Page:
Pro-Russian Armenian president set to retain power after vote

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Armenia’s pro-Russian president is set to retain a tight grip on power with victory in the first parliamentary elections since the ex-Soviet nation voted to become a parliamentary republic.

According to results from 97 per cent of the country’s precincts, President Serzh Sargsyan’s Republican Party had won 49.2 per cent of votes at Sunday’s election, according to data from the central electoral commission. An opposition alliance had won 27.3 per cent.

The ballot is the first since a 2015 referendum that pushed through constitutional changes that will reduce the authority of the presidency in 2018, when Mr Sargsyan’s second five-year term in office ends, and enhance the power of parliament and the prime minister.

His political opponents say the reforms, which were proposed by the president, were orchestrated to allow the 62-year-old to retain power into a second decade, either by shifting roles to become prime minister or wielding authority in the background as ruling party leader.

While taking steps to deepen relations with the EU in recent years, Armenia relies heavily on Moscow for aid, investment and trade. The landlocked country has felt the chill from Russia’s recent economic contraction, with GDP shrinking 0.2 per cent last year from a 3 per cent expansion in 2015.

“According to the elections’ early results, the Republican Party has every chance of forming the new government,” a spokesman for the Republican party told reporters.

Nationalist party Dashnaktsutyun, the ruling party’s current coalition partner, was also set to re-enter parliament. If the two parties agree to extend their cooperation, as is likely, Mr Sargsyan will have the right to appoint a prime minister.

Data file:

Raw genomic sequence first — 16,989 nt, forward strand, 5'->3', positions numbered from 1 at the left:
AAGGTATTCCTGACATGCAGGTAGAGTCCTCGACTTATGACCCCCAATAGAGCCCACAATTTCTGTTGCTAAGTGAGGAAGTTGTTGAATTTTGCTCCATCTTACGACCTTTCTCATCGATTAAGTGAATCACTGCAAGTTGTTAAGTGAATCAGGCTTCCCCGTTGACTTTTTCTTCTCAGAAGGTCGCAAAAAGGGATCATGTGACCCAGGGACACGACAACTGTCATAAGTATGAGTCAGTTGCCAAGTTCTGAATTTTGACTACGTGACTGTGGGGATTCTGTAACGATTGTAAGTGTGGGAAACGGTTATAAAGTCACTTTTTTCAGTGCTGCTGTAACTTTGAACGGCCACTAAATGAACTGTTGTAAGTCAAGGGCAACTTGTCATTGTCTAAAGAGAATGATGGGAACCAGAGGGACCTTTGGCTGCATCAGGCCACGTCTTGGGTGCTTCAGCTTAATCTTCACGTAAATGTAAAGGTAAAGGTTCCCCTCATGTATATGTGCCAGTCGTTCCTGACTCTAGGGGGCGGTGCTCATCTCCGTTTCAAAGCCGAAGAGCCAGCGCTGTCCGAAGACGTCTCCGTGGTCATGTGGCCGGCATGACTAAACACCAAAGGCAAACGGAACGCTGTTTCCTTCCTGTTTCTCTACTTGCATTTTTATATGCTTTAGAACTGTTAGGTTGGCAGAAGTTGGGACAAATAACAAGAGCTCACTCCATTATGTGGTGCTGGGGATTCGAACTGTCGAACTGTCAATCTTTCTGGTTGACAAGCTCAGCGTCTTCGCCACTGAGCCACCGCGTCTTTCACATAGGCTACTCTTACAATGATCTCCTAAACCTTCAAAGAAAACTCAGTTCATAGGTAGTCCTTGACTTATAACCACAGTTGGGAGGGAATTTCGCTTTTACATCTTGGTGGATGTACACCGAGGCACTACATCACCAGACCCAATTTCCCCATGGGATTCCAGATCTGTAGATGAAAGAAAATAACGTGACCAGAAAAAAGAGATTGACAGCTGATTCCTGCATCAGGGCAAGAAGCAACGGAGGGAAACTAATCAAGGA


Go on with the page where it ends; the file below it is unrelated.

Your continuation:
Turnout was 60.86 percent, the electoral commission said.

Mr Sargysan had billed the vote as “an important stage on the path of democratization of my nation since constitutional reform.”

“We have set a task to make resolute step toward developing a European-style democracy and strengthening democratic institutions,” Mr Sargsyan said last week. “We will do everything to hold elections in conformity with high international standards.”

The EU offered financial and technical support to Sunday’s ballot, and its representative in Yerevan last week warned of “allegations of voter intimidation, attempts to buy votes, and the systemic use of administrative resources to aid certain competing parties.”

A crowd-sourced website run by Transparency International had recorded more than 2,000 voting violations by Monday morning, in an election monitored by observers from the Organisation for Security and Cooperation in Europe.

Mr Sargsyan’s administration was rocked by mass public protests last year, and “used excessive and disproportionate force against peaceful protesters, assaulted journalists, and pressed unjustified criminal charges against protest leaders and participants,” according to a report by Human Rights Watch.

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